Yet, as the Book of Common Prayer says, "in the midst of life, we are in death."  A year ago, I'm sure, my sister was not thinking of death.  She was thinking about dinner and watching The Big Bang Theory.  Sure, she had a broken wrist and back pain, but she still was thinking of a future.  A long future.

My sister is doing well at home.  For the most part, she's peaceful, without pain.  For the first time in a while, she's munching on ice chips.  Opening her eyes every once in a while.  Around her, life is going on as normal.  My dad is sleeping through reruns of Gunsmoke.  My nephews and nieces are playing video games.  My son is having tantrums over bathing.  There's laughter and arguments.  Life.

Today is hot.  It's supposed to reach over 90 degrees.  My brother is taking my son on a fishing trip.  I'm planning on going for a run this afternoon.  A short one.  I'm also playing the pipe organ for the afternoon Mass.  And then we will order pizza like we always do on Saturday nights.  And my sister will be in the midst of all of this.

I'm still not convinced that bringing my sister to my parents' house was the best decision in the world.  However, at the moment, the prospect of my sister going gentle into that good night is not imminent.  She is surrounded by family and friends.  People who love her.  That is a good thing.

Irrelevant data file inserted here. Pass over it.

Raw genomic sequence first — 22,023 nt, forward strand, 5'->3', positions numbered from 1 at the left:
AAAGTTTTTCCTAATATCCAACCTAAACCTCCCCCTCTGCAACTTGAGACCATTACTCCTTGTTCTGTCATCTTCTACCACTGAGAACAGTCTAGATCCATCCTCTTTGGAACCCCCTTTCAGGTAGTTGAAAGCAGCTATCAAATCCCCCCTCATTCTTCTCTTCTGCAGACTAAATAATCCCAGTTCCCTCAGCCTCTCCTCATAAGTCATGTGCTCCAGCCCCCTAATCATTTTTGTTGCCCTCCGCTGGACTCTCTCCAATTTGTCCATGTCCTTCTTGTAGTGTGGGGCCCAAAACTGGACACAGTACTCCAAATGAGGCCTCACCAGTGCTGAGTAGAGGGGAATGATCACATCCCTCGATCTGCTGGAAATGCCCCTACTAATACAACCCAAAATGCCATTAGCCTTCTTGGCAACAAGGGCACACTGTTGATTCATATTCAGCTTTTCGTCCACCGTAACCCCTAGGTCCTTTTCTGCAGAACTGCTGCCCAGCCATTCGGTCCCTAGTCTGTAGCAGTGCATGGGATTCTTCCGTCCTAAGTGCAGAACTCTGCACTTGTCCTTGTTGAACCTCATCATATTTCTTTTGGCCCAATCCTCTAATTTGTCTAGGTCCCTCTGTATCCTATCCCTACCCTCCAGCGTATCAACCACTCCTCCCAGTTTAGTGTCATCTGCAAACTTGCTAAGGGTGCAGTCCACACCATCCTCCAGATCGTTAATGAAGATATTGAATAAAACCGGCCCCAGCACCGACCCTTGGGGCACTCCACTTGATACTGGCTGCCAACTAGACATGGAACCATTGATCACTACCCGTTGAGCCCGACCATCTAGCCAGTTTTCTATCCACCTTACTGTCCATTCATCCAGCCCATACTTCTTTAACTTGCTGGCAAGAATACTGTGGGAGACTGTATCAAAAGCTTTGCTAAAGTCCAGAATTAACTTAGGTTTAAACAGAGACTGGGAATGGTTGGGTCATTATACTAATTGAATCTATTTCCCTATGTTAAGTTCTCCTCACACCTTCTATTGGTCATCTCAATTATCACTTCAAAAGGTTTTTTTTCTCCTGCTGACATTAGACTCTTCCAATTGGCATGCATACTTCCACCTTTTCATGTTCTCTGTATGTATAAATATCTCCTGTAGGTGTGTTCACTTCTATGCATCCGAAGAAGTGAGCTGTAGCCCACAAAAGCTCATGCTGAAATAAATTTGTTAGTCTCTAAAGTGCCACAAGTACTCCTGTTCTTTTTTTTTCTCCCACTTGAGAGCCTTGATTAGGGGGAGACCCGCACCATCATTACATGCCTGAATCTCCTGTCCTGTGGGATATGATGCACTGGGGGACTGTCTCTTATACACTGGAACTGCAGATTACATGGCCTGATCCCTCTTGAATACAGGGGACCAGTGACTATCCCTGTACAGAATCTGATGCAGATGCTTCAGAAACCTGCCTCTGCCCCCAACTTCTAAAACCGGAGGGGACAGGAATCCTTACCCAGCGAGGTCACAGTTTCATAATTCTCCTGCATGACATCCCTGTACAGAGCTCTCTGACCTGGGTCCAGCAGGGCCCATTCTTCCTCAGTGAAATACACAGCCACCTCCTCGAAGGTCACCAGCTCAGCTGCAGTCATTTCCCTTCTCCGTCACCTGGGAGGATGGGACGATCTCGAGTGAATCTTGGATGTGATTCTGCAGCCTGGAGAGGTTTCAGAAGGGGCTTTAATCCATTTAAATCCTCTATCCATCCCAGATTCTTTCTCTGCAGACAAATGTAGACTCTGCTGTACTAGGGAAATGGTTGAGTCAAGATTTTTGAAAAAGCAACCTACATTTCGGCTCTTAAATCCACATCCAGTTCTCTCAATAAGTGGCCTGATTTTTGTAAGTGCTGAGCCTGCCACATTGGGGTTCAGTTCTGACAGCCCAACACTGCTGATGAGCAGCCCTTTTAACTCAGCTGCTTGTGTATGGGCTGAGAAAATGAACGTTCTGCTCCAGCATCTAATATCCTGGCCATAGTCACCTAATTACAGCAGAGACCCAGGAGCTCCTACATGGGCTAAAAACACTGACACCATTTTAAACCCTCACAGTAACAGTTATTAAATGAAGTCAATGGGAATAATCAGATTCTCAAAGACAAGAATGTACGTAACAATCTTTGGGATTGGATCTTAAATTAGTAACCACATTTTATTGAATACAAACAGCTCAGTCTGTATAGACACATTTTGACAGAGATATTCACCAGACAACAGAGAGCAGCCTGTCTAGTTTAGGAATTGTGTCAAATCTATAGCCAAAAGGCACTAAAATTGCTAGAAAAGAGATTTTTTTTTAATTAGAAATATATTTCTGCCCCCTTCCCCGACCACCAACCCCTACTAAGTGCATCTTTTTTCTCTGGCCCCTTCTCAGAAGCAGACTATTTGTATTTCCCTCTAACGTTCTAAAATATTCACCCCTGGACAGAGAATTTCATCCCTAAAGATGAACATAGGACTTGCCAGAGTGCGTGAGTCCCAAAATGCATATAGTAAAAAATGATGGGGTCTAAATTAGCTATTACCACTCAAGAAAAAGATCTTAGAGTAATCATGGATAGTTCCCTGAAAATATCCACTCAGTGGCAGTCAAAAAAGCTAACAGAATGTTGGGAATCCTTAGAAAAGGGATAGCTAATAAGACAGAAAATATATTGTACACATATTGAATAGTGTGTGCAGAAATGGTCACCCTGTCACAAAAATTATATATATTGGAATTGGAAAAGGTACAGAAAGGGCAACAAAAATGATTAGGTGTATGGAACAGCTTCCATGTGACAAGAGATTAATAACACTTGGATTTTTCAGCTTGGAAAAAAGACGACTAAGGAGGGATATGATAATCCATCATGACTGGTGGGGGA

Saint Marty is not raging against the dying of the light.  Yet.

          for my father, Carl, who died October 5th, 1998
          and for his great-granddaughter, Anna, born October 5th, 1998

by:  Michael David Madonick

What bird brings grief?  The crow, the raven, some multitude of starlings
rapturing their madness in an oak?  Or is it that simple bird, a sing sparrow

chilled and pouting up against the dawn?  I wonder, when they passed

through the darkness, toward their different light, how my father might
have talked with her, holding her hand, a hand already formed at some

perfect age, at ten or twelve, and his, at thirty or thereabout.  In our time,

it wasn't long, five hours, maybe six.  But time enough, I think, for a walk
along the boardwalk near Rockaway, for something to eat, time for my

father to tell his great-granddaughter how he never liked walking

on sand, particularly on hot days, such as this, but that she should try it,
not keep back from the waves where they both could see some ghostly

sooty gulls trace their wings across the phosphorescence of breaking

sea.  And Anna, with her perfect mouth, might thank my father
for the chocolate milkshake she had no idea she loved.  He would

have spoiled her like that, in that short time, but not without warning,

not without the undertow, the jellyfish, the lost hooks that even there
good fishermen lose to things beyond their dreams.  He'd have warned her

until he left, disappeared from Ft. Lauderdale, in the chimney smoke

of the crematorium's Monday afternoon, where like a painting, a painting
assembling itself against the unframed canvas of sky, a large bird would

form, tall and strong, no flimsy phoenix, he wouldn't have that, not even

in dream, he'd make a more useful bird, something of his smoke, that
could carry the practical, the precious, across the confusing distance

of the in-between.  It could carry six pounds, almost seven, and when

it landed nearly breathless in Vermont, against my daughter's breast,
she'd be happy, scared and warned.  Such is that early crying, that distance

from the beach.  Such is that bird that did my father's work.  It is made

of grief.  In a year or maybe twelve, I'll bring her chocolate by some
beach, she'll look at me, and me at her, as if at something both of us